A scan tool won't help. You've already located the problem - an apparent
short on the power source for several critical devices. The cam and crank
position sensors are what tells the ecm when to fire which coil. You need
find what's blowing the fuse. The likely place to start is to find C42 /
C142 (you don't say which engine), and open up the pins leaving it, and
at which device has the short on it's power supply lead. Use a meter, don't
keep putting fuses in it. You might also look at the resistance to ground
the downstream side of the fuse. Start disconnecting things like the TPS,
sensors, etc., and see what makes the short go away.
it is the 2.7L v6 engine.
I have a multimeter and can do the basics, but i am not the advanced in
The fuse pops about 3-4 seconds after i turn the ignition key to on
I can easily unplug all of the sesors except maybe the canister close valve.
Can i just plug them back in one at a time until it pops?
I don't know what the schematics show for this circuit Bob, but he'd likely
be ok at least trying this approach - assuming that the circuit does really
consist of the components the OP first indicated.
You're right that 3-4 seconds implies a short with a resistance and not a
direct short., and that kind of troubleshooting with a meter can get
confusing for folks who are not a little experienced. Depending upon how
the meter is set, it can potentially either look like a direct short
(leading to replacing the wrong component in vain), or not even show the
short (leading to the obvious oversight).
I think in this case - again, assuming the circuit is as described, just go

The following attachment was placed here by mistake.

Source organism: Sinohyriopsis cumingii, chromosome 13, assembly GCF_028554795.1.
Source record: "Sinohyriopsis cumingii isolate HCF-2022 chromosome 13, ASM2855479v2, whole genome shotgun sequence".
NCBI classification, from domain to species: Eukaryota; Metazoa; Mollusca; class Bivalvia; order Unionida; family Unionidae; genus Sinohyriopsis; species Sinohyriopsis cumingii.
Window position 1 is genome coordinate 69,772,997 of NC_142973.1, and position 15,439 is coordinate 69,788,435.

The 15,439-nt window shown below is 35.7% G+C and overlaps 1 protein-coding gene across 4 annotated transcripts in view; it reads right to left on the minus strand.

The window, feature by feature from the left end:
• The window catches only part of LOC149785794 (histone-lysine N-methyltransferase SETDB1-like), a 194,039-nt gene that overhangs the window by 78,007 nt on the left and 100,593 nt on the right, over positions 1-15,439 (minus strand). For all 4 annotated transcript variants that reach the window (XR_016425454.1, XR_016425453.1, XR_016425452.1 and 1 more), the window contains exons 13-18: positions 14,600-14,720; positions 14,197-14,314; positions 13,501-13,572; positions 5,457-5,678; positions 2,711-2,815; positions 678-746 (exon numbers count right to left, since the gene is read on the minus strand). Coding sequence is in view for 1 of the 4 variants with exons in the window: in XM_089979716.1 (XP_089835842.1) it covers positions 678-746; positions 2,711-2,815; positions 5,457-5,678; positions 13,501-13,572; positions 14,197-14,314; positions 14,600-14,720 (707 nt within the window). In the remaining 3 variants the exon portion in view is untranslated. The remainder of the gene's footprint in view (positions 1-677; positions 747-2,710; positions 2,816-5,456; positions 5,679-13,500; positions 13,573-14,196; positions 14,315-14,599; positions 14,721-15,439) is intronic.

ahead as the OP suggests and disconnect the loads and selectively re-connect
them. The caution with this technique is to make sure to inspect the wiring
as well as the components.
Over his head pretty quickly??? Hell - every time I get into
troubleshooting automobile wiring/electronics I make the same statement - "I
hate working on car wiring". But... I do it, and I've been doing it a long
time, so I understand this stuff pretty well, but I still hate it!
What concerns me is given that there's a delay before the fuse blows, and
wiring at 12 volts typically can't fail in a way that gives a high
resistance short that's hard enough that it blows a fuse. If it were a high
resistance short, he'd be dissipating about 240 watts (~12 volts at ~20 amps
to blow a 10 amp fuse in a short but not instant time) at that high
resistance point - much smoke would be present. The other possibility is a
motion induced hard short to ground. If he in fact has something that is
driven - a valve, etc - that has a short, and there's a delay before that
device is actuated, he runs the possibility of damaging the driver. I mean,
how many times can an output take a short before failing. To try to explain
to use a current limiting device in place of a fuse for troubleshooting - a
lamp, etc.- and what the results should be is really difficult.
I disagree. If it's a 10A circuit the normal load would be
~12/10=1.2 ohm. It's going to look like a short to anything but a
specialty resistance measuring circuit. I doubt it's really that low
and it is not that low per sensor so measuring may locate the bad
sensor. I would expect something like a 50% safety factor on the fuse
so I'd expect an agregate load of ~2.4 ohms. Each individual load
will be over that. Possibly well over that. If the circuit wiring is
properly sized it will not smoke with that load. I have seen
connectors with an ohm or more in a bad connection.
Polarity probably will also be an issue. You are going to need to use
the positive voltage resistance lead on the power lead to the sensor.
If you are not sure what one that is use a second meter set to measure
voltage and measure the voltage accross the probes of your resistance
Once You know the polarity probe the leads to the sensors with any
ground lead connected to the chassis. I bet several will be over 100